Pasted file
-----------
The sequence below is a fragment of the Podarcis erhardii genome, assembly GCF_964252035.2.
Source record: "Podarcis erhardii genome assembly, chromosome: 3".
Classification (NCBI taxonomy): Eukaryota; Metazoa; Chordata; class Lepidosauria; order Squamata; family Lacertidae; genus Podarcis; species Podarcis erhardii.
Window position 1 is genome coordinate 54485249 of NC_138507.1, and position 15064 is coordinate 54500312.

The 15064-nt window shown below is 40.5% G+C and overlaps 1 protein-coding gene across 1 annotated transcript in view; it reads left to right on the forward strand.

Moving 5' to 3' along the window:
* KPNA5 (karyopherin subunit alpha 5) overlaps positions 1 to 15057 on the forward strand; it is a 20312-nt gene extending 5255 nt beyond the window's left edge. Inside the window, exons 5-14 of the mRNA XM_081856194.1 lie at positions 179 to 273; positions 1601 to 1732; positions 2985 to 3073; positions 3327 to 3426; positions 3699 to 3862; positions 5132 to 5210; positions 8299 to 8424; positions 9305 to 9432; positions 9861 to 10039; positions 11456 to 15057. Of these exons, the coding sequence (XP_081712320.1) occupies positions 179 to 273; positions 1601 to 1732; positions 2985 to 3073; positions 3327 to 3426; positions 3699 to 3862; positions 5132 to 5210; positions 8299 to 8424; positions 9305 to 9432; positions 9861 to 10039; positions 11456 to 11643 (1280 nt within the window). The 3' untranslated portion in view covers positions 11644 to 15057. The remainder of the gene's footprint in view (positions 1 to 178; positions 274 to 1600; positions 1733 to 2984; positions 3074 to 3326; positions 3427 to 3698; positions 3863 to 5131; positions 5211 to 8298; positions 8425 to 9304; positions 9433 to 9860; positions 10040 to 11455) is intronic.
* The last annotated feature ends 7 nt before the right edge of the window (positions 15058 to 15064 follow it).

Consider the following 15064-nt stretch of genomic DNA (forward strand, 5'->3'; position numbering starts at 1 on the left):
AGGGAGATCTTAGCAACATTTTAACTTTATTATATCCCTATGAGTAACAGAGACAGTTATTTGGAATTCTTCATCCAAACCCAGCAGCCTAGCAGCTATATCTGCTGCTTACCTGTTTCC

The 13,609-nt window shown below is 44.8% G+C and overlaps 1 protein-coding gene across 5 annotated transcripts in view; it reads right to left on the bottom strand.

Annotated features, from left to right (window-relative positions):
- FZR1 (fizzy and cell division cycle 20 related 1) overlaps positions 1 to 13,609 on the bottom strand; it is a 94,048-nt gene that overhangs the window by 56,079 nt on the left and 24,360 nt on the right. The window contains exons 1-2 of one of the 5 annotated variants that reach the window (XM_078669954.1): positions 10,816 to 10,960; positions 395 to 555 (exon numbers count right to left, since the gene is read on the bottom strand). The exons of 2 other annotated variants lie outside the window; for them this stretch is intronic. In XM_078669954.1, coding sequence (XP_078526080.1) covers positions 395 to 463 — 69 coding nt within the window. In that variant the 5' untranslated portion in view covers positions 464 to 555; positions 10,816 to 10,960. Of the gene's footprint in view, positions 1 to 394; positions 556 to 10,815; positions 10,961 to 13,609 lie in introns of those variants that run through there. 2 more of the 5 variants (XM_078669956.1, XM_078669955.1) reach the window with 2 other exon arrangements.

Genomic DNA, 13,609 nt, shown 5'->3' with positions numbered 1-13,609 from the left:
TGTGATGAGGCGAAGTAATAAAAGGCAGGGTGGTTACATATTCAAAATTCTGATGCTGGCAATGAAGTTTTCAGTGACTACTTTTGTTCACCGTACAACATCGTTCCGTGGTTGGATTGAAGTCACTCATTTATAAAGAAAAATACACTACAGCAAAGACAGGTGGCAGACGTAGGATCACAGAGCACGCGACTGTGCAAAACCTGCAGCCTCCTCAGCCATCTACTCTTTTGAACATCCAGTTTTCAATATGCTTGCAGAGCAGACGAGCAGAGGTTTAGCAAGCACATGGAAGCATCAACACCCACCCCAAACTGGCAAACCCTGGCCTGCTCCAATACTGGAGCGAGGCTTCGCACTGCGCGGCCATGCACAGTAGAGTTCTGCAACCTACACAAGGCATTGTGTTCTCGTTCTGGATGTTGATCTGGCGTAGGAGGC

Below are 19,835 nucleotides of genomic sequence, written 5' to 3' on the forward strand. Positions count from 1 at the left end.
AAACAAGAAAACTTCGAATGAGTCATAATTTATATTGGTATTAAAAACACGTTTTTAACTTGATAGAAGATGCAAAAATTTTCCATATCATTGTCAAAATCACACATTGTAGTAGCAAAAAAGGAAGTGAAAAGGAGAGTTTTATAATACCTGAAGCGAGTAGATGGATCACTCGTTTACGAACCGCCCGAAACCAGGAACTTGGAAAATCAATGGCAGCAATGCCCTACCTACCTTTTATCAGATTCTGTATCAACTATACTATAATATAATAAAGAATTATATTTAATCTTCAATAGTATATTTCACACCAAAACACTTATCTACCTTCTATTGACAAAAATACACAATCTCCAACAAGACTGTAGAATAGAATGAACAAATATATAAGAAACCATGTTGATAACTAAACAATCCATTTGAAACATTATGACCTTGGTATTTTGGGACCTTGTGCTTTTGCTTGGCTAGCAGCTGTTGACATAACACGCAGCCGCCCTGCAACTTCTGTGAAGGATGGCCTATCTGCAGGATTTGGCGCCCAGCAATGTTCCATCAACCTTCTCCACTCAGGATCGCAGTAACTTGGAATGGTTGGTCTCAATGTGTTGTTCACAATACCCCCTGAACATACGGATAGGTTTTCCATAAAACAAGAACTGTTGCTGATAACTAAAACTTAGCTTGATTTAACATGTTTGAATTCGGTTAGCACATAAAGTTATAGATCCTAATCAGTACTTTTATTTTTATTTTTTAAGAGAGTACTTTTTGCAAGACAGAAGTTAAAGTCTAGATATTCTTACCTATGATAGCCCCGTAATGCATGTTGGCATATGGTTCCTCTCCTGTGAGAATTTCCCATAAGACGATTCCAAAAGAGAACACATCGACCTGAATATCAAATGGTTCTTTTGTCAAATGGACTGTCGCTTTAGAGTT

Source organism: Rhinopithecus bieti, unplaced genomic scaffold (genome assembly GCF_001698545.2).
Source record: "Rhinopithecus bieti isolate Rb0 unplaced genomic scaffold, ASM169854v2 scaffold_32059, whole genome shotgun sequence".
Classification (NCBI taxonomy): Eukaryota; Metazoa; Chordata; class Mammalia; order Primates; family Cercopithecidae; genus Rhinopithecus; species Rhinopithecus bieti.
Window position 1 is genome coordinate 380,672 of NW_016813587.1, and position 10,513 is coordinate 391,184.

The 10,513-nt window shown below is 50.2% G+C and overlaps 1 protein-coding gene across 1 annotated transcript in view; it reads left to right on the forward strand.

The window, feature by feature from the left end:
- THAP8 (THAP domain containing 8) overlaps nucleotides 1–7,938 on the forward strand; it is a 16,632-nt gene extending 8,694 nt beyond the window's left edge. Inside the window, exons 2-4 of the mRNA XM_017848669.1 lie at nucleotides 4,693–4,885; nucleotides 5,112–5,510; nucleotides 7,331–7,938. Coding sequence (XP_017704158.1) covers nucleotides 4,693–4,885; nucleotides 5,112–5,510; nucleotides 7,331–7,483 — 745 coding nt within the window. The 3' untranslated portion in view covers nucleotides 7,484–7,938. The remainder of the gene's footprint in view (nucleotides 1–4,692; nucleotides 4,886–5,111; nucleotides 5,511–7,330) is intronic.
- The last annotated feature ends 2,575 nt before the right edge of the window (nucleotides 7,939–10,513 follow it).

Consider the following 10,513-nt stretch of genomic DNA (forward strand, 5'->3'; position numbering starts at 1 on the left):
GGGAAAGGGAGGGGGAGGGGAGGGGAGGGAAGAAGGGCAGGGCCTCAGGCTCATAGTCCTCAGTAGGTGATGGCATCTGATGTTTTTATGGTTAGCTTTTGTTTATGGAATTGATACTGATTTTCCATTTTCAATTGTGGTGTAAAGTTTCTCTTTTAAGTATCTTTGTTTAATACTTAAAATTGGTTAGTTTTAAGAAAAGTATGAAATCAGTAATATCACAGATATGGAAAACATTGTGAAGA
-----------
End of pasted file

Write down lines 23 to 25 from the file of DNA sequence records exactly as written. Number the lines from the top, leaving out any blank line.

The window, feature by feature from the left end:
- THAP8 (THAP domain containing 8) overlaps nucleotides 1–7,938 on the forward strand; it is a 16,632-nt gene extending 8,694 nt beyond the window's left edge. Inside the window, exons 2-4 of the mRNA XM_017848669.1 lie at nucleotides 4,693–4,885; nucleotides 5,112–5,510; nucleotides 7,331–7,938. Coding sequence (XP_017704158.1) covers nucleotides 4,693–4,885; nucleotides 5,112–5,510; nucleotides 7,331–7,483 — 745 coding nt within the window. The 3' untranslated portion in view covers nucleotides 7,484–7,938. The remainder of the gene's footprint in view (nucleotides 1–4,692; nucleotides 4,886–5,111; nucleotides 5,511–7,330) is intronic.
- The last annotated feature ends 2,575 nt before the right edge of the window (nucleotides 7,939–10,513 follow it).